At the beginning of each entry Rawn recorded the date of the particular month in which he was writing, and a number corresponding to the day of the week, Sunday is day 1, Monday day 2, and so forth. I have transcribed spelling and punctuation exactly as Rawn recorded it, mistakes and all, and I have underlined wherever he has underlined. I have substituted the symbol "&" when Rawn used another symbol. This is because my computer has no symbol resembling the one he used so casually and so frequently. I have made every effort to decipher his frequently illegible handwriting, but when this was not possible and I didn’t want to risk misinterpreting a word and possibly influencing another’s reading of the text, I replaced the missing word with [?].

The Journal

Transcriptions for this section of the journal begin February 19, 1846 and end March 14, 1846. Click on a date to begin reading.

List of Names Mentioned

  • Alricks, Hamilton - Brother of Herman Alricks
  • Alricks, Herman and Fanny - Herman was fellow investor with Rawn in the Harrisburg Savings Institutions; Rawn attended their child’s funeral
  • Bailey, Miss Sarah - Teacher
  • Barclay, S. M.
  • Beck, Peter - Client
  • Bratton, Mr. B.
  • Bruheker, Mary and Ann - Thos. Lingle was their guardian
  • Buehler, Henry - Business associate of Rawn
  • Busdale, C.
  • Butler, Bill - Paid by Rawn for cleaning carriage
  • Chase, Dr. Heber - Doctor who threatened Rawn with a legal suit regarding payment of the bill for daughter’s treatment in Philadelphia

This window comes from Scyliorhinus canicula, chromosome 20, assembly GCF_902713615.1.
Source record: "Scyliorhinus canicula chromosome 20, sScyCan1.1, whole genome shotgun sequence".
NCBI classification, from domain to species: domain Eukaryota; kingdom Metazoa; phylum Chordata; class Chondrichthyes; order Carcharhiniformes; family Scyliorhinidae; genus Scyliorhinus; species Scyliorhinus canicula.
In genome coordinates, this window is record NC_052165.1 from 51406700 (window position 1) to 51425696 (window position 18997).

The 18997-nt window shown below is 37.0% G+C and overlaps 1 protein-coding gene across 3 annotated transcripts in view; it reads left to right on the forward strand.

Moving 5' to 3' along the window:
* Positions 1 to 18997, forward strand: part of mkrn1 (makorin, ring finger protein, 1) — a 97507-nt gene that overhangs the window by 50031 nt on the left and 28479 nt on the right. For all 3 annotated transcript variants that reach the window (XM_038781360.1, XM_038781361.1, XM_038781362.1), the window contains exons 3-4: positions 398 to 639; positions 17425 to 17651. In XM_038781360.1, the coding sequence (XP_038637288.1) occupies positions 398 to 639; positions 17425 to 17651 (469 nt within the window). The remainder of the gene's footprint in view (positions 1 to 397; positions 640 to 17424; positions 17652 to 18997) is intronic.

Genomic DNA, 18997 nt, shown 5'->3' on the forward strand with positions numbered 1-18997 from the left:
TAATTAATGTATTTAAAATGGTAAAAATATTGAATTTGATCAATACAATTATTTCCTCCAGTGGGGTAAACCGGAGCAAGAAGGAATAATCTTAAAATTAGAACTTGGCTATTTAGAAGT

• Clendenin, Mary Scott - Rawn’s sister-in-law, acted as messenger for Chase
  • Curtis, Bill - Paid by Rawn for cleaning horse
  • Dole, Mrs. - Attended funeral of Alrick’s child with Rawn
  • Elder, Dr. - Lectured on temperance
  • Eslinger, Miss
  • Fesler, Mr. - Client
  • Hannahs, Mrs.
  • Henry, G. B. - Delivered money to McCord for Rawn
  • Hoffman, Mr. - Sold wheat to Rawn
  • Hubley, Barny
  • Hubley, Mrs. - Stayed with Rawn’s children while he and his wife attended a party
  • Jordan, Mr. - Counsel for Chase in suit against Rawn
  • Kaull, Mr. J.
  • Kean, Miss (Kane) - Attended funeral of Alrick’s child with Rawn
  • Kimble, Mr. R.
  • Lingle, Thos. - Client
  • McClure, Mr. William - President of Harrisburgs Savings Institution, counsel for Rawn in regard to Chase’s suit
  • McCord, Lawr. - Rawn paid him for a mitten order
  • McKeevers, J. K.
  • Millers, Mr.
  • Peck, Susan - One time "girl" no longer employed by Rawn
  • Pollock, E. M. - Hosted a party attended by Rawn and his wife
  • Rahn, Judge
  • Rawn, D. - Rawn’s brother
  • Rawn, Elizabeth (Beth) - Rawn’s daughter
  • Rawn, Juliann - Rawn’s sister
  • Roads, Chas. - Client
  • Sanders - Mended shoes for Rawn’s wife
  • Shaffner, Mrs. Rachl.
  • Shearer, Jos. - Tailor of Rawn
  • Shoop, George - Sold butter and hay to Rawn
  • Shunk, Governor - Relative, friend, and frequent riding partner for Rawn
  • Snyder, Ch.
  • Springman, Solomon - Bookbinder
  • Thompson, Walker
  • Utz, George - Handyman employed by Rawn to do work around the house

Works Consulted

Eggert, Gerald G. Harrisburg Industrializes; the Coming of Factories to an American Community. University Park: Pennsylvania State University Press, 1993. 32.

Egle, William Henry. History of the Counties of Dauphin and Lebanon in the Commonwealth of Pennsylvania; Biological and Genealogical. Philadelphia: Everts & Peck, 1883.

Egle, William Henry. Commemorative Biographical Encyclopedia of Dauphin County, Pennsylvania. Chambersburg: J.M. Runk and Company, 1896.

Groff, Margo. "A Lawyer’s Life: The Journal of Charles C. Rawn, of Harrisburg Pennsylvania, 1831-1832." Master’s Production, December 1996.

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PDF Icon Book 17: 1846-02-19 to 1846-03-14